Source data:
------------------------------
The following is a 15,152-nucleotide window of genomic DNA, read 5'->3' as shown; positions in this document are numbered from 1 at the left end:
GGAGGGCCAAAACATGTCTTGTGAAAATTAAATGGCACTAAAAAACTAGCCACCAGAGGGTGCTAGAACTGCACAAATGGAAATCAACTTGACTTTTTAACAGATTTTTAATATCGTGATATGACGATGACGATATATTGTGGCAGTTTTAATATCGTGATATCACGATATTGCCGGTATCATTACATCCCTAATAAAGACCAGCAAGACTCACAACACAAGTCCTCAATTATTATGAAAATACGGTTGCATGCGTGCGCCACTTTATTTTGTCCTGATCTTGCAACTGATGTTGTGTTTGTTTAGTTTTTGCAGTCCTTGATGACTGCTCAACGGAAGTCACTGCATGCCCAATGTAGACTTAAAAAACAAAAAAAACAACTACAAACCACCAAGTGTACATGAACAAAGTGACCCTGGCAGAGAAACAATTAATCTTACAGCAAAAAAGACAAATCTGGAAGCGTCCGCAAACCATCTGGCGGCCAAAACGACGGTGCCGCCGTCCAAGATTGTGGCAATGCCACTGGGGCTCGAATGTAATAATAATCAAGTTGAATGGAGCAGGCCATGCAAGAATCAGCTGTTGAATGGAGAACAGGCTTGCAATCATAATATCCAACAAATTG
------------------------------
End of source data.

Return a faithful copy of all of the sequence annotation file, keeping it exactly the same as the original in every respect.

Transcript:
The following is a 15,152-nucleotide window of genomic DNA, read 5'->3' as shown; positions in this document are numbered from 1 at the left end:
GGAGGGCCAAAACATGTCTTGTGAAAATTAAATGGCACTAAAAAACTAGCCACCAGAGGGTGCTAGAACTGCACAAATGGAAATCAACTTGACTTTTTAACAGATTTTTAATATCGTGATATGACGATGACGATATATTGTGGCAGTTTTAATATCGTGATATCACGATATTGCCGGTATCATTACATCCCTAATAAAGACCAGCAAGACTCACAACACAAGTCCTCAATTATTATGAAAATACGGTTGCATGCGTGCGCCACTTTATTTTGTCCTGATCTTGCAACTGATGTTGTGTTTGTTTAGTTTTTGCAGTCCTTGATGACTGCTCAACGGAAGTCACTGCATGCCCAATGTAGACTTAAAAAACAAAAAAAACAACTACAAACCACCAAGTGTACATGAACAAAGTGACCCTGGCAGAGAAACAATTAATCTTACAGCAAAAAAGACAAATCTGGAAGCGTCCGCAAACCATCTGGCGGCCAAAACGACGGTGCCGCCGTCCAAGATTGTGGCAATGCCACTGGGGCTCGAATGTAATAATAATCAAGTTGAATGGAGCAGGCCATGCAAGAATCAGCTGTTGAATGGAGAACAGGCTTGCAATCATAATATCCAACAAATTG